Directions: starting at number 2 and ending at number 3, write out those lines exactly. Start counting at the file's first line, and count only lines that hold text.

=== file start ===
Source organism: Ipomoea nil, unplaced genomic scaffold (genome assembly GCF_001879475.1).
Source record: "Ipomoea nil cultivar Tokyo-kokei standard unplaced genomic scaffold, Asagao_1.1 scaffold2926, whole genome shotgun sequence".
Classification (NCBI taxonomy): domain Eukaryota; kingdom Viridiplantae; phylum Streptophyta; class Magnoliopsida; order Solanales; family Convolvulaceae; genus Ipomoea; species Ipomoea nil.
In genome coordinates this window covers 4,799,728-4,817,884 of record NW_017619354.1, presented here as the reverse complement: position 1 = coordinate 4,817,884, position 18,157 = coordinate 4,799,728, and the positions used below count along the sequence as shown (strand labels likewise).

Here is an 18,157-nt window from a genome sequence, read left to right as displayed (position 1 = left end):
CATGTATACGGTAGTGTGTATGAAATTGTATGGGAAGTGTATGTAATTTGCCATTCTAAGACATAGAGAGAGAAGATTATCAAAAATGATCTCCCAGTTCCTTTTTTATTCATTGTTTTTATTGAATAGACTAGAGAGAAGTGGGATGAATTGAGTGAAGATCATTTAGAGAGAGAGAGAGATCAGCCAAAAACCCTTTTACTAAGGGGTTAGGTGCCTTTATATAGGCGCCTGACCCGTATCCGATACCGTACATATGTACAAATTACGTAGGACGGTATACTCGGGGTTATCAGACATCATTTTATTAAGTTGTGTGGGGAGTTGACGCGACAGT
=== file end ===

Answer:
Source record: "Ipomoea nil cultivar Tokyo-kokei standard unplaced genomic scaffold, Asagao_1.1 scaffold2926, whole genome shotgun sequence".
Classification (NCBI taxonomy): domain Eukaryota; kingdom Viridiplantae; phylum Streptophyta; class Magnoliopsida; order Solanales; family Convolvulaceae; genus Ipomoea; species Ipomoea nil.